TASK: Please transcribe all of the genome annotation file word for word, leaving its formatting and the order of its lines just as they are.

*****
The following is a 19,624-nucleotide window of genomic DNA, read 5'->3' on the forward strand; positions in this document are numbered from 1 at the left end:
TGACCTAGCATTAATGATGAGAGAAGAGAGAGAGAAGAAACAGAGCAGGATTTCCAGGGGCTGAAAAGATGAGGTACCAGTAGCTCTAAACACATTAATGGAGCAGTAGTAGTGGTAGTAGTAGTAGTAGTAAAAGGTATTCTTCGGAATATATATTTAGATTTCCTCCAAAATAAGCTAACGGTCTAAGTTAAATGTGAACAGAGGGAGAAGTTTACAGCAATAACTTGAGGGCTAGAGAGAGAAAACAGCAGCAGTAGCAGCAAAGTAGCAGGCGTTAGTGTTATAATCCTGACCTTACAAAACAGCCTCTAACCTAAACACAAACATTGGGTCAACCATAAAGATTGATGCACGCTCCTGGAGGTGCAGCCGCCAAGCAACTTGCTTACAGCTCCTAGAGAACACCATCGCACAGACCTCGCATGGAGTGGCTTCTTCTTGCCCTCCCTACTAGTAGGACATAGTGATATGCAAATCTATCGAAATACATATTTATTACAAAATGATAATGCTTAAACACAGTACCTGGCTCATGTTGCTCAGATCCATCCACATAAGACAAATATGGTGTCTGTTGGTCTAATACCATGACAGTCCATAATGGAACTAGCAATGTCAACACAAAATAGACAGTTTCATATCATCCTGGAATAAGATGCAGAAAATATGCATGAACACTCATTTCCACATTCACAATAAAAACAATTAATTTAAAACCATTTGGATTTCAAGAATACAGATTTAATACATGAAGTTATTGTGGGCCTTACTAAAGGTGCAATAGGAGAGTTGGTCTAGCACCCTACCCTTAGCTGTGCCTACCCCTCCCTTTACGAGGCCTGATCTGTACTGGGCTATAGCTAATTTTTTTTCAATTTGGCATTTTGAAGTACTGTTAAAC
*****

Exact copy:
The following is a 19,624-nucleotide window of genomic DNA, read 5'->3' on the forward strand; positions in this document are numbered from 1 at the left end:
TGACCTAGCATTAATGATGAGAGAAGAGAGAGAGAAGAAACAGAGCAGGATTTCCAGGGGCTGAAAAGATGAGGTACCAGTAGCTCTAAACACATTAATGGAGCAGTAGTAGTGGTAGTAGTAGTAGTAGTAAAAGGTATTCTTCGGAATATATATTTAGATTTCCTCCAAAATAAGCTAACGGTCTAAGTTAAATGTGAACAGAGGGAGAAGTTTACAGCAATAACTTGAGGGCTAGAGAGAGAAAACAGCAGCAGTAGCAGCAAAGTAGCAGGCGTTAGTGTTATAATCCTGACCTTACAAAACAGCCTCTAACCTAAACACAAACATTGGGTCAACCATAAAGATTGATGCACGCTCCTGGAGGTGCAGCCGCCAAGCAACTTGCTTACAGCTCCTAGAGAACACCATCGCACAGACCTCGCATGGAGTGGCTTCTTCTTGCCCTCCCTACTAGTAGGACATAGTGATATGCAAATCTATCGAAATACATATTTATTACAAAATGATAATGCTTAAACACAGTACCTGGCTCATGTTGCTCAGATCCATCCACATAAGACAAATATGGTGTCTGTTGGTCTAATACCATGACAGTCCATAATGGAACTAGCAATGTCAACACAAAATAGACAGTTTCATATCATCCTGGAATAAGATGCAGAAAATATGCATGAACACTCATTTCCACATTCACAATAAAAACAATTAATTTAAAACCATTTGGATTTCAAGAATACAGATTTAATACATGAAGTTATTGTGGGCCTTACTAAAGGTGCAATAGGAGAGTTGGTCTAGCACCCTACCCTTAGCTGTGCCTACCCCTCCCTTTACGAGGCCTGATCTGTACTGGGCTATAGCTAATTTTTTTTCAATTTGGCATTTTGAAGTACTGTTAAAC